Cooking From Every Angle

Egg Barley Stracciatella

February 9, 2010 • 22 Comments

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(photo by Merrill, not Sarah!)

- Merrill

A few weeks ago, my fiancé and I went to visit his mother in the same town outside of Paterson, New Jersey, where he grew up. Because he knows I live for these things, we swung by the small, family-owned butcher shop where he used to buy fruit-flavored German taffy growing up. Once I saw the words "homemade bologna" plastered above the door, nothing was going to keep me from going inside.

While small and somewhat sparsely stocked, the Haledon Pork Store -- as any good Sopranos fan would expect -- carries the requisite range of homemade sausages (both fresh and dried), locally made marinara and other Italian specialties. However, along the back wall, among the bags of imported dried pasta and boxed tiramisu mix, I came across a few ingredients I'd never seen before -- including a bag of something that looked a little like yellow Grape Nuts. The package included the words "egg barley" and explained that this bag of shriveled little nuggets had originated in Hungary.

We walked out with a dried landjaeger sausage and a small packet of some sort of smoked salami for my fiancé, and 1/4 pound of the homemade bologna and a packet of the yellow Grape Nuts for me. I did some research when I got home and discovered that the egg barley, also know as tarhonya, is a popular Eastern European egg pasta. It's typically sautéed in butter and then braised in a little bit of broth, but it can also just be boiled and added to soup. Which is just what I decided to do with it. In honor of the Haledon Pork Store's Italian owners, I thought I'd boil up some of my newly acquired egg barley and incorporate it into a simple version of straciatella, or Italian egg drop soup, which my mother used to make a lot while I was growing up. It's a savory, comforting soup that pleases kids and adults alike, and the addition of the egg pasta transforms it into something hearty enough to serve as a meal. If your local pork store doesn't carry egg barley, this soup would be almost as good with orzo or ditalini or any other small dried pasta.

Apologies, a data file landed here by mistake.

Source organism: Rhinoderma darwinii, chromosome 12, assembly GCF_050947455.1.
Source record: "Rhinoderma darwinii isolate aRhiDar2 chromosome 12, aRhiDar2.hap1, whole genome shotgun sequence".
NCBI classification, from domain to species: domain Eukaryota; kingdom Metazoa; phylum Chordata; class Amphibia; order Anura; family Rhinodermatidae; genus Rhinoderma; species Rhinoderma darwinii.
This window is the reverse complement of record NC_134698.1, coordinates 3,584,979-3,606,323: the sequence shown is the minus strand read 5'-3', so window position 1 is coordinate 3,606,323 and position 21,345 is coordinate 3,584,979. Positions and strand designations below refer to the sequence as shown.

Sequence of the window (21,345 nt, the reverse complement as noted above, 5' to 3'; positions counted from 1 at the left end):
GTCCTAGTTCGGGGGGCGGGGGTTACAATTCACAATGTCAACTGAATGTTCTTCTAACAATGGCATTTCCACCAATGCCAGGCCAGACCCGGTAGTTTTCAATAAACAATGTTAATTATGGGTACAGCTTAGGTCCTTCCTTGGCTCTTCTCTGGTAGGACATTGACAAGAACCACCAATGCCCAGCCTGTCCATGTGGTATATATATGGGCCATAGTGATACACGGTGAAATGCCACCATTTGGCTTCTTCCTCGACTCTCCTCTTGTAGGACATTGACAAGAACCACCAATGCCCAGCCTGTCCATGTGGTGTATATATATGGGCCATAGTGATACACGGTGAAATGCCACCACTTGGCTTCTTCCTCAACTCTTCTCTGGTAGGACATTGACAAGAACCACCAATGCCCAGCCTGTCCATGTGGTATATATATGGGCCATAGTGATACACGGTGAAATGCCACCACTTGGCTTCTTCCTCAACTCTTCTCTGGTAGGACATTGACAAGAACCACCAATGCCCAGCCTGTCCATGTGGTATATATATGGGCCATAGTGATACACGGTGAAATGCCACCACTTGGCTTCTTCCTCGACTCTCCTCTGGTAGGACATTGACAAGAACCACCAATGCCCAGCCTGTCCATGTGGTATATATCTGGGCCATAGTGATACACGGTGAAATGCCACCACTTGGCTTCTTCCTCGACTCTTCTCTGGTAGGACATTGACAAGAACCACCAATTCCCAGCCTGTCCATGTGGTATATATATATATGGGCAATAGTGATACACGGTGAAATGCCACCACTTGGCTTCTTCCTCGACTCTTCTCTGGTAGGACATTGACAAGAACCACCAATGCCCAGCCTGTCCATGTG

Egg Barley Stracciatella

Serves 4

  • 5 1/2 cups homemade or very good quality chicken broth
  • 1/3 cup egg barley, orzo or other small dried pasta
  • 2 eggs
  • 3 tablespoons freshly grated parmesan, plus more for sprinkling
  • 1 1/2 tablespoons finely chopped parsley
  • pinch of freshly ground nutmeg
  • salt and freshly ground black pepper

1. Bring 5 cups of the broth to a boil in a medium saucepan, reserving the remaining 1/2 cup in a medium bowl.

2. Add the egg barley or orzo, or whatever you're using, to the boiling broth and lower the heat so that it simmers steadily. Cook the pasta until just al dente (the egg barley should take 12 to 14 minutes; refer to the package for cooking instructions for other pastas).

3. While the pasta is cooking, whisk together the remaining stock, eggs, parmesan, parsley, nutmeg, salt to taste and a few generous grinds of pepper. When the pasta is just cooked, slowly pour the egg mixture into the boiling soup, whisking constantly. The soup will now look kind of creamy, and it will stop simmering temporarily. Keep whisking for a minute or two, until the soup returns to a simmer and the egg begins to coagulate in shaggy little clumps. Taste, adjust seasoning if necessary, and then serve immediately with some more grated parmesan and black pepper on the side.

 

Jump to Comments (22)

Comments (22)

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almost 3 years ago Amarie0110

My German Grandmother used to make these with the yolks that came from the hens when they processed (read butchered) chickens. She would roll the dough between her palms onto a flour sack and let them dry. She would make soup with chicken broth, all spice, bay leaves, celery, carrots and onions...it was the best soup ever!!!! We called it "Grandma Soup" (and still do).
She also made home made cottage cheese (dry curd), When it was done she would add green onions, cream, salt and pepper to make the best cottage cheese ever or mix it with eggs and other ingredients that I cannot recall and "cook" it in a cast iron frying pan until it thickened. She would then pour it into a cake pan and let it cool off. It became a very mild soft cheese that she would cut in cubes; we called that Grandma Cheese.

Sherlie1forweb

almost 5 years ago Sherlie

We make a similar kind of noodle that we add to potato soup made out of egg and flour that when mixed just to the right consistency make small pea size pebbles that are cooked in the broth or water until tender and then add back the cooked potatoes along with cream or milk. We call them "rivelles"(sp). I dont know the origin of these or where the name came from but we have done them all my life and my grandmother used to make them too. Potato soup is the only thing we put them in. Amazing that there is something else out there like the egg barley. Spatzle is very similar but more of a batter and I knew about it. People do look at one strange when you talk about "rivelles" so I tend not to mention them. LOL